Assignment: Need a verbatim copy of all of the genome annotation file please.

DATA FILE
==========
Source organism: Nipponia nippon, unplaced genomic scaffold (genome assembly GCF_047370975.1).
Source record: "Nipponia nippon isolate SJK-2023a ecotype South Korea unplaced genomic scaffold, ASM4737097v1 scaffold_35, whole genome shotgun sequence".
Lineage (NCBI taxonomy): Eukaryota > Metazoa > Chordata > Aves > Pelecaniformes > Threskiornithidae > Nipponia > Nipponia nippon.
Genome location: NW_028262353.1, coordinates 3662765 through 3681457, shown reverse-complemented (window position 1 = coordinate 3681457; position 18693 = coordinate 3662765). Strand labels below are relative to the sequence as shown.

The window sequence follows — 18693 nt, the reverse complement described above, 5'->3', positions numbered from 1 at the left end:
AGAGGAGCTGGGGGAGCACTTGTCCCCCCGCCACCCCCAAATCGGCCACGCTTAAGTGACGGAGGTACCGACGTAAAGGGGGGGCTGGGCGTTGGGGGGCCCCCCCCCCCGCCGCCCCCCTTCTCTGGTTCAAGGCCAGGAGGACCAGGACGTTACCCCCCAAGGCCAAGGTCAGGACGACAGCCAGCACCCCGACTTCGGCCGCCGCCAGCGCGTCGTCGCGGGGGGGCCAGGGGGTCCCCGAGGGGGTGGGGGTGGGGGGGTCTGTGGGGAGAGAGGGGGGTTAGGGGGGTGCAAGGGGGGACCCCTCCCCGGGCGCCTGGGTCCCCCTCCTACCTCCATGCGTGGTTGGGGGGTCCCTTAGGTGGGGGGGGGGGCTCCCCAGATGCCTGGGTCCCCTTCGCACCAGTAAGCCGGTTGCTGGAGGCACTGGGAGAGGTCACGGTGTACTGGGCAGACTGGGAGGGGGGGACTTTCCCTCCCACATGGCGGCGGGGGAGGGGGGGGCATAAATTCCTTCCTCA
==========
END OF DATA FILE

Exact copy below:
Source organism: Nipponia nippon, unplaced genomic scaffold (genome assembly GCF_047370975.1).
Source record: "Nipponia nippon isolate SJK-2023a ecotype South Korea unplaced genomic scaffold, ASM4737097v1 scaffold_35, whole genome shotgun sequence".
Lineage (NCBI taxonomy): Eukaryota > Metazoa > Chordata > Aves > Pelecaniformes > Threskiornithidae > Nipponia > Nipponia nippon.
Genome location: NW_028262353.1, coordinates 3662765 through 3681457, shown reverse-complemented (window position 1 = coordinate 3681457; position 18693 = coordinate 3662765). Strand labels below are relative to the sequence as shown.

The window sequence follows — 18693 nt, the reverse complement described above, 5'->3', positions numbered from 1 at the left end:
AGAGGAGCTGGGGGAGCACTTGTCCCCCCGCCACCCCCAAATCGGCCACGCTTAAGTGACGGAGGTACCGACGTAAAGGGGGGGCTGGGCGTTGGGGGGCCCCCCCCCCCGCCGCCCCCCTTCTCTGGTTCAAGGCCAGGAGGACCAGGACGTTACCCCCCAAGGCCAAGGTCAGGACGACAGCCAGCACCCCGACTTCGGCCGCCGCCAGCGCGTCGTCGCGGGGGGGCCAGGGGGTCCCCGAGGGGGTGGGGGTGGGGGGGTCTGTGGGGAGAGAGGGGGGTTAGGGGGGTGCAAGGGGGGACCCCTCCCCGGGCGCCTGGGTCCCCCTCCTACCTCCATGCGTGGTTGGGGGGTCCCTTAGGTGGGGGGGGGGGCTCCCCAGATGCCTGGGTCCCCTTCGCACCAGTAAGCCGGTTGCTGGAGGCACTGGGAGAGGTCACGGTGTACTGGGCAGACTGGGAGGGGGGGACTTTCCCTCCCACATGGCGGCGGGGGAGGGGGGGGCATAAATTCCTTCCTCA